Taking out an ad to find a marriageable mate long pre-dates (pun intended) the days of the internet. While American men, especially out West, were more likely to have to resort to “mail-order brides” and the advertising columns of newspapers, a surprising number of women were also willing to do something unconventional to reel in a good husband. Chicago marriage bureaus in the 1880s had more female clients than male.
In the mid-1800s, before newspapers were able to print photographs alongside “Wife Wanted” or “Husband Wanted” ads, a witty writing style was essential to vintage seekers of Cupid. And while Americans back then certainly ranked each other according to social standing and wealth — as they still do today — money, physical beauty, and professional promise weren’t always absolutely required in a partner.
Some of the most highly valued traits, in fact, were common sense, practicality, and a good sense of humor. Many prospective spouses — male and female — made no secret about their preference for “no-frills” applicants. Heart palpitations, “foppery,” “extravagance,” and “a pocket full of musk”? No, thanks!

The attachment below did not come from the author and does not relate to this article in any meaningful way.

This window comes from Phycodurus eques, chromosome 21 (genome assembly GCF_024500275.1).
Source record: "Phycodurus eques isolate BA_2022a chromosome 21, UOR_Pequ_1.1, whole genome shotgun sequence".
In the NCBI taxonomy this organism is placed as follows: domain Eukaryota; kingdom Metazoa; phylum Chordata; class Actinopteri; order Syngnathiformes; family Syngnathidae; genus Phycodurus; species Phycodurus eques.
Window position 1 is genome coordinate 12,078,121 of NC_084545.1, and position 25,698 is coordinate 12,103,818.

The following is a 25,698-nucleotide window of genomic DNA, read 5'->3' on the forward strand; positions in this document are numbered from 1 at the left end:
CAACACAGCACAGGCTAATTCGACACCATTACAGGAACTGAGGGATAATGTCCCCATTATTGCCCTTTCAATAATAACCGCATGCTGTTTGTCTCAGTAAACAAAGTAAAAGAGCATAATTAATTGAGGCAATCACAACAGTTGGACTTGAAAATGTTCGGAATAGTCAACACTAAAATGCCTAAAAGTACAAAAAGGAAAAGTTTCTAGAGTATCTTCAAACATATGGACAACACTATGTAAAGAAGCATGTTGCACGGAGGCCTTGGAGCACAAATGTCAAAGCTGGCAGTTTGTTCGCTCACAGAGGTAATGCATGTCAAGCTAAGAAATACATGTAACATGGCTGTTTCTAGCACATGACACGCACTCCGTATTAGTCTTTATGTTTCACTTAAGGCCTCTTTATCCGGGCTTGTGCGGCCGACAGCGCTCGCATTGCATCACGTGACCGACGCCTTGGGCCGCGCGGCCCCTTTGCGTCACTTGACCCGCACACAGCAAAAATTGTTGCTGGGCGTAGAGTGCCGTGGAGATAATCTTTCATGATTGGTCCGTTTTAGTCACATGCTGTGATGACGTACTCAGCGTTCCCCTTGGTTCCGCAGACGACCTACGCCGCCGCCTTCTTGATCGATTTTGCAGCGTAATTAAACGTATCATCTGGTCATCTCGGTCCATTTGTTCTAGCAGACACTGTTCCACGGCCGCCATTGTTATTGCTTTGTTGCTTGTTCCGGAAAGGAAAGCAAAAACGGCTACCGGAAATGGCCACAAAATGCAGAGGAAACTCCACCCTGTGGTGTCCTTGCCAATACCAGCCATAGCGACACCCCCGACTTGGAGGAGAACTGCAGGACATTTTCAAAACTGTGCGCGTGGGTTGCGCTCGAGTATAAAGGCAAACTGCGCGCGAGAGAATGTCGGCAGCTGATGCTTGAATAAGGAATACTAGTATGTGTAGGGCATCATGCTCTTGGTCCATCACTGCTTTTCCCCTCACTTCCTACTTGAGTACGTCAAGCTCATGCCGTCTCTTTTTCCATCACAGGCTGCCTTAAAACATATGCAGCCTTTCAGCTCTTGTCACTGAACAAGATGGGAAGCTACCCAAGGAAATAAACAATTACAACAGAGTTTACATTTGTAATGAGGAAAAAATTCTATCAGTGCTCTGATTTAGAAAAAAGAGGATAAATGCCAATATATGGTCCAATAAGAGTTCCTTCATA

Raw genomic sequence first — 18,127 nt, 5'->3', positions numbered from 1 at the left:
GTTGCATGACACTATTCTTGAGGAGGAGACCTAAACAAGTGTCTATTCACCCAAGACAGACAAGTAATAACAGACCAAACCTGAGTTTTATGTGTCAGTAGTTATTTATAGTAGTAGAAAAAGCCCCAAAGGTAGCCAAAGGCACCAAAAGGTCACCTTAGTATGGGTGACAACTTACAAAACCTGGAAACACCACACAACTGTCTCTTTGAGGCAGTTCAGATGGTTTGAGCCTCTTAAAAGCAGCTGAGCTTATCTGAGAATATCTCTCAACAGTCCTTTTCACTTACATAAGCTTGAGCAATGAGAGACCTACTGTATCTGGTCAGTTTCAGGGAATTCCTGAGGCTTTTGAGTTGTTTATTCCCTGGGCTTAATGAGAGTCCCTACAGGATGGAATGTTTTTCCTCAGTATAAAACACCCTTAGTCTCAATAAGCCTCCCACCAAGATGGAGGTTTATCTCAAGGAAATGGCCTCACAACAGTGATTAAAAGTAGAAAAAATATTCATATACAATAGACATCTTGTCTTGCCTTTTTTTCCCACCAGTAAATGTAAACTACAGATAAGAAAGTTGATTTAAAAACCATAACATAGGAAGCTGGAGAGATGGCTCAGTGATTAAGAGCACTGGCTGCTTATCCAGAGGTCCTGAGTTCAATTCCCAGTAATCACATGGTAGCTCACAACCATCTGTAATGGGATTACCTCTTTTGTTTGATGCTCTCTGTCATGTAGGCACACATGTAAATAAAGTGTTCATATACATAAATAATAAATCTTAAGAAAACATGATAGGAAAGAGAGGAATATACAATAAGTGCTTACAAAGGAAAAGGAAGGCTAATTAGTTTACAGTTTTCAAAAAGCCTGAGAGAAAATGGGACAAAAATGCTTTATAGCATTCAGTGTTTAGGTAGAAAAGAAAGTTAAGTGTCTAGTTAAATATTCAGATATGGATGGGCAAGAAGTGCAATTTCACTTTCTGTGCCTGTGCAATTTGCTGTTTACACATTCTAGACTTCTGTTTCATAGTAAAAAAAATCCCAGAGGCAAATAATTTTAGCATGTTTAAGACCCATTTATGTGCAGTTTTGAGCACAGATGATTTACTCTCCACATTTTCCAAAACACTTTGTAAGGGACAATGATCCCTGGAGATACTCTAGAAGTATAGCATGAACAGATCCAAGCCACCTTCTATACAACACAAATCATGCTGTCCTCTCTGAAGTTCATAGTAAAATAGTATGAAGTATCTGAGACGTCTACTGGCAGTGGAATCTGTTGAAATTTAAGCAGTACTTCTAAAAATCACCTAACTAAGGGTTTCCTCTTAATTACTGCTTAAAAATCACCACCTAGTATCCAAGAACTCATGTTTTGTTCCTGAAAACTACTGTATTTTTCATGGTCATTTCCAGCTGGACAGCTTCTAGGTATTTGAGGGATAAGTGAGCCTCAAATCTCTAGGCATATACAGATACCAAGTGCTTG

Some of what follows was probably meant as a joke, but these caught our eye, anyway.
Here’s some of our favorite historic “lonesome hearts” ads — from the Hoosier State and all over. If you can find a time machine, this may be your chance.
(Weekly Messenger, Printer’s Retreat, Indiana, November 24, 1832.)
(Western Sun & General Advertiser, Vincennes, Indiana, May 29, 1824.)
(Evening Star, Washington, D.C., March 11, 1853.)
(Nashville Union and American, Nashville, Tennessee, November 23, 1855.)
(Pittston Gazette, Pittston, Pennsylvania, August 8, 1856.)
(The Tarboro Southerner, Tarboro, North Carolina, May 5, 1855.)
(Crawfordsville Record, Crawfordsville, Indiana, June 6, 1835.)
(Reading Times, Reading, Pennsylvania, February 26, 1863 .)
(Terre Haute Saturday Evening Mail, January 25, 1873.)
Here’s our personal comic favorite, originally printed in a St. Louis, Missouri, newspaper. The ad even went “viral,” appearing all over the South in 1866.
(Staunton Spectator, Staunton, Virginia, April 24, 1866.)
(The New York Times, May 28, 1860.)
One of the most long-winded “matrimonials” was actually written up by the staff of the Lake County Times in northwest Indiana. Sam Crow, who was out looking for a wife on March 6, 1914, brings us up into the twentieth century.
Sadly, Sam Crow never found a wife — and no little crows ever “hopped and skipped over that splendid western land of his.” He died in Greencastle in January 1916, still unmarried.